Same old game of chicken
British philosopher Bertrand Russell once described the “game of chicken” as “a sport … practiced by some youthful degenerates.” While I wouldn’t describe members of Congress as either, they appear headed for yet another game of chicken.
The highly polarized and partisan Congress has played this game repeatedly, with the shutdown of the government hanging in the balance. The 2012 “fiscal cliff” showdown, the debt ceiling crisis in 2011, and the shutdown in 2013 are recent examples.
The normal process requires Congress to pass 12 separate appropriations bills by the start of the new fiscal year, on October 1. In recent years, the Congress, no matter which party is in control, has proven a dismal failure at meeting this basic responsibility. All of the necessary bills have become law only four times since 1977.
If agencies are left unfunded as the clock runs out, the government is forced to shut down those agencies. We have seen this damaging outcome in 1995-1996 for 26 days in the showdown between then-Speaker Newt Gingrich and President Bill Clinton and in 2013 in the battle between Republicans and President Obama. That most recent shutdown lasted 16 days.
Most years the failure to complete the regular process has led to the passage of continuing resolutions. These are temporary measures designed to give Congress additional time to try to fund the government. In some years, appropriations have been packaged in huge omnibus bills covering many or all of the federal agencies. Neither are good ways to legislate. They diminish the role of individual members of Congress in making careful decisions about and casting accountable votes on budget priorities.
With recess scheduled for all of August, the number of days before the deadline is dwindling. Even if, for the first time in six years, committees in both houses were to report all 12 appropriations bills, Senate Democrats are expected to block them in an effort to bring Republicans to the table to negotiate a new budget with higher spending limits for domestic programs.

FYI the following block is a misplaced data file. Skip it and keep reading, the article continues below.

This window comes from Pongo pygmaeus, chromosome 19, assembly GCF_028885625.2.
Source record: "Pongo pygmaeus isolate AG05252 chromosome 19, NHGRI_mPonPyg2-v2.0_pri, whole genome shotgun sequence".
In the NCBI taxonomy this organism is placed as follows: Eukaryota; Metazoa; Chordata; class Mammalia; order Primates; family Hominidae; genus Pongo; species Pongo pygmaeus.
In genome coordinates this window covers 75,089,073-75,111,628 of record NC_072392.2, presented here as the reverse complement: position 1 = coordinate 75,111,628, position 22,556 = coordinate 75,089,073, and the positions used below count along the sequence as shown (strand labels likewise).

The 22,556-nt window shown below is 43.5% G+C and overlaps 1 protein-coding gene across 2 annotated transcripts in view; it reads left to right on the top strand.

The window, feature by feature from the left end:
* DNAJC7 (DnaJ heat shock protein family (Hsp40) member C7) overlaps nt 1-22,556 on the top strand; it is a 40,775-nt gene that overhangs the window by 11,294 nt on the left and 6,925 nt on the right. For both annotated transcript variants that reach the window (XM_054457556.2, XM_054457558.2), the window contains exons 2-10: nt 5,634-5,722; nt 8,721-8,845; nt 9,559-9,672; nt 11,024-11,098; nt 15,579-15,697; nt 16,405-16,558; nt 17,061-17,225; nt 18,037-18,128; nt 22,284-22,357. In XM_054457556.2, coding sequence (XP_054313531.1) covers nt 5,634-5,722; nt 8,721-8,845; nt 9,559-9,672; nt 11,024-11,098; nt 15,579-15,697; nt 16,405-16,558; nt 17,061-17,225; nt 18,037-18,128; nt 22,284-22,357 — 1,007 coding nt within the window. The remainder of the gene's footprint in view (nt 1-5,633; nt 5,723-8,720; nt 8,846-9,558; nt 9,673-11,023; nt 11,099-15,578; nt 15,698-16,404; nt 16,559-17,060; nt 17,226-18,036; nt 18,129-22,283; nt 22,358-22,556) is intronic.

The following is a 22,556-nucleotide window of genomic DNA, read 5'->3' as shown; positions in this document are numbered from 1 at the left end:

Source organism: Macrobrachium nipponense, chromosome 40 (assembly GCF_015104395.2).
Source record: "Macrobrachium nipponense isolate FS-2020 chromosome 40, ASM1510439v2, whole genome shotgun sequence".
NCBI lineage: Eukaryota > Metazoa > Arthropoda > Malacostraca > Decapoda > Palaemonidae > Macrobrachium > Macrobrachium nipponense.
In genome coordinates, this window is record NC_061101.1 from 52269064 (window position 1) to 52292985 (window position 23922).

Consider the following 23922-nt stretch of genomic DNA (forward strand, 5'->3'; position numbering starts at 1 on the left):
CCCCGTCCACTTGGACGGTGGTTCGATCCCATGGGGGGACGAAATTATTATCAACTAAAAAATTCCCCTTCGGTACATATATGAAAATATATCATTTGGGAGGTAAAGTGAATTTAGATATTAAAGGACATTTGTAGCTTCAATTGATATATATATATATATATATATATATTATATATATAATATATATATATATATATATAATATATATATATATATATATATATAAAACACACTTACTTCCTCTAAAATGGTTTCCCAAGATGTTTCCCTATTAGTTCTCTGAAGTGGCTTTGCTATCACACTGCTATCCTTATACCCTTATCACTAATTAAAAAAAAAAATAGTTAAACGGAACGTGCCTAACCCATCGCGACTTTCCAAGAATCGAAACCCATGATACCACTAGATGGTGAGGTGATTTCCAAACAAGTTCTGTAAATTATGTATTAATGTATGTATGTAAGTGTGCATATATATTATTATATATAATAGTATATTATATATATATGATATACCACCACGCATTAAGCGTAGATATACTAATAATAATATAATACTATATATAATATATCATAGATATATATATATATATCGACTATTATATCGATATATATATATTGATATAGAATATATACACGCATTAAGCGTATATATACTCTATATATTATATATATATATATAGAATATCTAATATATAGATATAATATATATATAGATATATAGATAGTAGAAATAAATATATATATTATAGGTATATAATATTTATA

Democrats, having rediscovered the value of the filibuster, have promised to use it to blockade all FY 2016 appropriations until Republicans renegotiate spending caps put in place by the Budget Control Act of 2011 (which itself ended a shutdown crisis). It is enforced through a process called “sequestration,” calling for indiscriminate across-the-board cuts in discretionary spending equally divided between defense and domestic. These automatic cuts were designed as a “sword of Damocles” on the assumption that the defense cuts would be too steep for most Republicans and the domestic cuts too severe for Democrats to stomach. The thinking was that this draconian process would force Congress to negotiate a more rational way of reaching budget targets. It failed.
Now, the Republican majority is reporting out bills that increase funding for defense above the sequestration levels, but hold the line on domestic programs. Democrats want a more equitable distribution for their domestic priorities.
This is causing what Majority Leader Mitch McConnell has called the “filibuster summer.” Last month the Democratic minority proved its commitment and effectiveness by unifying to prevent the Defense Appropriations bill from even coming to the floor. The vote was 50-45 with all of the Democrats voting against breaking the filibuster. Sixty votes are necessary.
As time runs out, the game of chicken comes into play. Neither party wants to shut the government down, but like the real-life version of chicken, where neither driver wishes for a head-on collision, both may assume that the other will capitulate and swerve. This leads to disastrous consequences for the drivers or, in this case, for the nation.
Both parties have already begun blaming each other for a potential shutdown. It only makes sense to negotiate. Another word for negotiation and compromise is “legislating.” Republicans would yield nothing by coming to the table. They ought to do it.